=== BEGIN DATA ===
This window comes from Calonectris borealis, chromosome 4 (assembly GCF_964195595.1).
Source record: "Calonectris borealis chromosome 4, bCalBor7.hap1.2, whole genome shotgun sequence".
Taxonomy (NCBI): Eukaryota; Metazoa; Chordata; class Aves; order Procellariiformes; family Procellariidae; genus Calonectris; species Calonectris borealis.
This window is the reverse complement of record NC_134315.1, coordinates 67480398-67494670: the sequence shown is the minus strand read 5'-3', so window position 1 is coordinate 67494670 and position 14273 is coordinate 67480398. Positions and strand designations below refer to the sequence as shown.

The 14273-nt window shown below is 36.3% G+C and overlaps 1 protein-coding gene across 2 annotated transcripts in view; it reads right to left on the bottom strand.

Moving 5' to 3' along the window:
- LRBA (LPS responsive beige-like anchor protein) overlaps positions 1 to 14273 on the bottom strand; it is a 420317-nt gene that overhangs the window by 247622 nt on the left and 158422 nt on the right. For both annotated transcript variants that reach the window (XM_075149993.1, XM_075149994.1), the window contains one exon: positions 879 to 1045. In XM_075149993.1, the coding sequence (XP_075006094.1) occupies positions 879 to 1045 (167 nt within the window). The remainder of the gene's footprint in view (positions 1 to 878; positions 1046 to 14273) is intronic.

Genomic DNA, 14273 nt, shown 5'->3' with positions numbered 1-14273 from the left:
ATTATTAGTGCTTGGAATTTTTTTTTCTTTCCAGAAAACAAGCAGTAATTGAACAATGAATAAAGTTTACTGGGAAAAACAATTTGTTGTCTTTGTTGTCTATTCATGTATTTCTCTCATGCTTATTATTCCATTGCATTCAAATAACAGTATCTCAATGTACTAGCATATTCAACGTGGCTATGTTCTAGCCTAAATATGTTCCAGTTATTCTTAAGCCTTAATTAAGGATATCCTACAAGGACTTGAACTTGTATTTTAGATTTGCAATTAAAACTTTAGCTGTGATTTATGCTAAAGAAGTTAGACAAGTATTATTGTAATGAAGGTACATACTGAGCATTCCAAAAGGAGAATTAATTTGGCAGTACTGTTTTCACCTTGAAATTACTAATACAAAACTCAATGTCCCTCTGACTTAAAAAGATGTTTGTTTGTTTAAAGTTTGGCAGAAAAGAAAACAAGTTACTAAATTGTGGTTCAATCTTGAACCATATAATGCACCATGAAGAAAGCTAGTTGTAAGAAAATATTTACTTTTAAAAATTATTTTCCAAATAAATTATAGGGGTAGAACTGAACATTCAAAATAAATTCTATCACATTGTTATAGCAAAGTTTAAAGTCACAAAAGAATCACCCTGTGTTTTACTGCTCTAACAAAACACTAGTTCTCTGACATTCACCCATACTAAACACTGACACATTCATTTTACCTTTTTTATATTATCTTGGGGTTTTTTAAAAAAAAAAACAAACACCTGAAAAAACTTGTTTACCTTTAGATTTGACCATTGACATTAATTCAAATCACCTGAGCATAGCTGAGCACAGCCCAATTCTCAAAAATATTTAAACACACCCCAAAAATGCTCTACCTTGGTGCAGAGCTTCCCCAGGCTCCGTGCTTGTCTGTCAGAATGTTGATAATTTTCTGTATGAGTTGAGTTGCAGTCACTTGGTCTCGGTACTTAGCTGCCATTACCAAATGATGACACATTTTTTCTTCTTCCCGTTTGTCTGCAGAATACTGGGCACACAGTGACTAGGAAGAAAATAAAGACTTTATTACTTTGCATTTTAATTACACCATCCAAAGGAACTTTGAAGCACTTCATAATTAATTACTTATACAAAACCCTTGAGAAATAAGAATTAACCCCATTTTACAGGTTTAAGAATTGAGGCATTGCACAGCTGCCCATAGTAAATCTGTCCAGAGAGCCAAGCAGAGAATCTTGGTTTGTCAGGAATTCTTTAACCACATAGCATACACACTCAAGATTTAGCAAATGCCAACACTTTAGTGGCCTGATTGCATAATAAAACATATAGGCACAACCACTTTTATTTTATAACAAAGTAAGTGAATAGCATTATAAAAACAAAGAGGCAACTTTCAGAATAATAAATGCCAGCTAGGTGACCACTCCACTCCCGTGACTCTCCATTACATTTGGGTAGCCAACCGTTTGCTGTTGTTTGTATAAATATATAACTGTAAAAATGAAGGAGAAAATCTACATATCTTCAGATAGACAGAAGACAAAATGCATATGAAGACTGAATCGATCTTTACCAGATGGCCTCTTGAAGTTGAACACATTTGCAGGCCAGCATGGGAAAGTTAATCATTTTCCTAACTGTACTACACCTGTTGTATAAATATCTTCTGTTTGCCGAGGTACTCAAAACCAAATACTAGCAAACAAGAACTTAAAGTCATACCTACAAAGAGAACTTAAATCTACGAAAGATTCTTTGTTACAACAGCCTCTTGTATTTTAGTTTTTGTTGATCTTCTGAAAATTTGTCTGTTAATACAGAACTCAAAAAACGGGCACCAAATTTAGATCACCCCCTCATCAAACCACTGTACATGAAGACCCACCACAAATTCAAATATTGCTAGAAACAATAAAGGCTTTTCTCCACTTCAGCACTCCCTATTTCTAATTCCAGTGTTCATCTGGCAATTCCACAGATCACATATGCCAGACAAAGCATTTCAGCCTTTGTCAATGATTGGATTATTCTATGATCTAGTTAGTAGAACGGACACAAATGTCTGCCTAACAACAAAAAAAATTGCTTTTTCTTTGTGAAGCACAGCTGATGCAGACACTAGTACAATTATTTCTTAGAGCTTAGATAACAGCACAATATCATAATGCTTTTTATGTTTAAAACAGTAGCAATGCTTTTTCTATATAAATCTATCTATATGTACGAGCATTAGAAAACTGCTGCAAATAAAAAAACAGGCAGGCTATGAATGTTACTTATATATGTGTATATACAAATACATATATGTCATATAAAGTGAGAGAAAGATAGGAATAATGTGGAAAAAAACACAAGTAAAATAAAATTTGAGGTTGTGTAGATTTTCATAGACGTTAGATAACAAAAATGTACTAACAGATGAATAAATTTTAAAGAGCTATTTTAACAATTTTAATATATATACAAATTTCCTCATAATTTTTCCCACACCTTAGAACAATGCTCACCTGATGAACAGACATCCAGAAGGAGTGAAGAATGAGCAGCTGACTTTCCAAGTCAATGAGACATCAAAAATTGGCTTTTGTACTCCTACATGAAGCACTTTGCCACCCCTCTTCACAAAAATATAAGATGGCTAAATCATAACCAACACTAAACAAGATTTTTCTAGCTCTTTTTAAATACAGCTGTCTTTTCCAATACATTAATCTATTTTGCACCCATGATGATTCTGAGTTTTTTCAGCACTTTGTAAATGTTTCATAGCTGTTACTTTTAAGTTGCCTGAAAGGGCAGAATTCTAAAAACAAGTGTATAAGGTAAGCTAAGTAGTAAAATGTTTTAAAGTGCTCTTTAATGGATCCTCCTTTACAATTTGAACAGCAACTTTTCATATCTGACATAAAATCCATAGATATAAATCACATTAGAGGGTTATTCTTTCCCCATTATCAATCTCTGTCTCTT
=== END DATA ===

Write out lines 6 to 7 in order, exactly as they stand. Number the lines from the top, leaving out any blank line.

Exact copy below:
Moving 5' to 3' along the window:
- LRBA (LPS responsive beige-like anchor protein) overlaps positions 1 to 14273 on the bottom strand; it is a 420317-nt gene that overhangs the window by 247622 nt on the left and 158422 nt on the right. For both annotated transcript variants that reach the window (XM_075149993.1, XM_075149994.1), the window contains one exon: positions 879 to 1045. In XM_075149993.1, the coding sequence (XP_075006094.1) occupies positions 879 to 1045 (167 nt within the window). The remainder of the gene's footprint in view (positions 1 to 878; positions 1046 to 14273) is intronic.